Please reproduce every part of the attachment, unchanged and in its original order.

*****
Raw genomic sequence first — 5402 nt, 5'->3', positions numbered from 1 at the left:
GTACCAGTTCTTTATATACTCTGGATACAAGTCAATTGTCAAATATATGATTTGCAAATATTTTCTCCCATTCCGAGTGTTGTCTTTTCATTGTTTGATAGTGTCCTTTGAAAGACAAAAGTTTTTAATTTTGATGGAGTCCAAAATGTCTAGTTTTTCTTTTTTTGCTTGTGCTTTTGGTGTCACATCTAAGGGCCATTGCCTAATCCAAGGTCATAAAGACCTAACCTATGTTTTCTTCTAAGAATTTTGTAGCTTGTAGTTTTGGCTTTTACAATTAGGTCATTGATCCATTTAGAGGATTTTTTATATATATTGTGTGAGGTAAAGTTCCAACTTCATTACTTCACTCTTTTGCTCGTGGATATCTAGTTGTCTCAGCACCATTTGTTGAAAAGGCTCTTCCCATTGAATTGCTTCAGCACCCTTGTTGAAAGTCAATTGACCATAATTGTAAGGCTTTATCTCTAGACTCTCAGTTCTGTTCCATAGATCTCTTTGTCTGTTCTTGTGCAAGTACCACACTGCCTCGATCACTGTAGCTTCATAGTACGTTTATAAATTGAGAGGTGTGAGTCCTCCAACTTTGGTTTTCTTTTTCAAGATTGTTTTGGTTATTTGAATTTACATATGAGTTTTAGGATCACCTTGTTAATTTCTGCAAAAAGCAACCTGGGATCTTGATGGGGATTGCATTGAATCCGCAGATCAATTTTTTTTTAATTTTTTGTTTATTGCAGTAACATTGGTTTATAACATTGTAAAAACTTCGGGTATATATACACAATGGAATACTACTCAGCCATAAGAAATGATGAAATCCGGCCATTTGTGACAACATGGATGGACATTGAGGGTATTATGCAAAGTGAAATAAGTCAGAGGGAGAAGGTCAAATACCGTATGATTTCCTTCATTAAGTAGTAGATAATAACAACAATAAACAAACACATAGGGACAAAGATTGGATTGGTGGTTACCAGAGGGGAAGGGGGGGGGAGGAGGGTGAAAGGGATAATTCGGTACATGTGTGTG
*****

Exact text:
Raw genomic sequence first — 5402 nt, 5'->3', positions numbered from 1 at the left:
GTACCAGTTCTTTATATACTCTGGATACAAGTCAATTGTCAAATATATGATTTGCAAATATTTTCTCCCATTCCGAGTGTTGTCTTTTCATTGTTTGATAGTGTCCTTTGAAAGACAAAAGTTTTTAATTTTGATGGAGTCCAAAATGTCTAGTTTTTCTTTTTTTGCTTGTGCTTTTGGTGTCACATCTAAGGGCCATTGCCTAATCCAAGGTCATAAAGACCTAACCTATGTTTTCTTCTAAGAATTTTGTAGCTTGTAGTTTTGGCTTTTACAATTAGGTCATTGATCCATTTAGAGGATTTTTTATATATATTGTGTGAGGTAAAGTTCCAACTTCATTACTTCACTCTTTTGCTCGTGGATATCTAGTTGTCTCAGCACCATTTGTTGAAAAGGCTCTTCCCATTGAATTGCTTCAGCACCCTTGTTGAAAGTCAATTGACCATAATTGTAAGGCTTTATCTCTAGACTCTCAGTTCTGTTCCATAGATCTCTTTGTCTGTTCTTGTGCAAGTACCACACTGCCTCGATCACTGTAGCTTCATAGTACGTTTATAAATTGAGAGGTGTGAGTCCTCCAACTTTGGTTTTCTTTTTCAAGATTGTTTTGGTTATTTGAATTTACATATGAGTTTTAGGATCACCTTGTTAATTTCTGCAAAAAGCAACCTGGGATCTTGATGGGGATTGCATTGAATCCGCAGATCAATTTTTTTTTAATTTTTTGTTTATTGCAGTAACATTGGTTTATAACATTGTAAAAACTTCGGGTATATATACACAATGGAATACTACTCAGCCATAAGAAATGATGAAATCCGGCCATTTGTGACAACATGGATGGACATTGAGGGTATTATGCAAAGTGAAATAAGTCAGAGGGAGAAGGTCAAATACCGTATGATTTCCTTCATTAAGTAGTAGATAATAACAACAATAAACAAACACATAGGGACAAAGATTGGATTGGTGGTTACCAGAGGGGAAGGGGGGGGGAGGAGGGTGAAAGGGATAATTCGGTACATGTGTGTG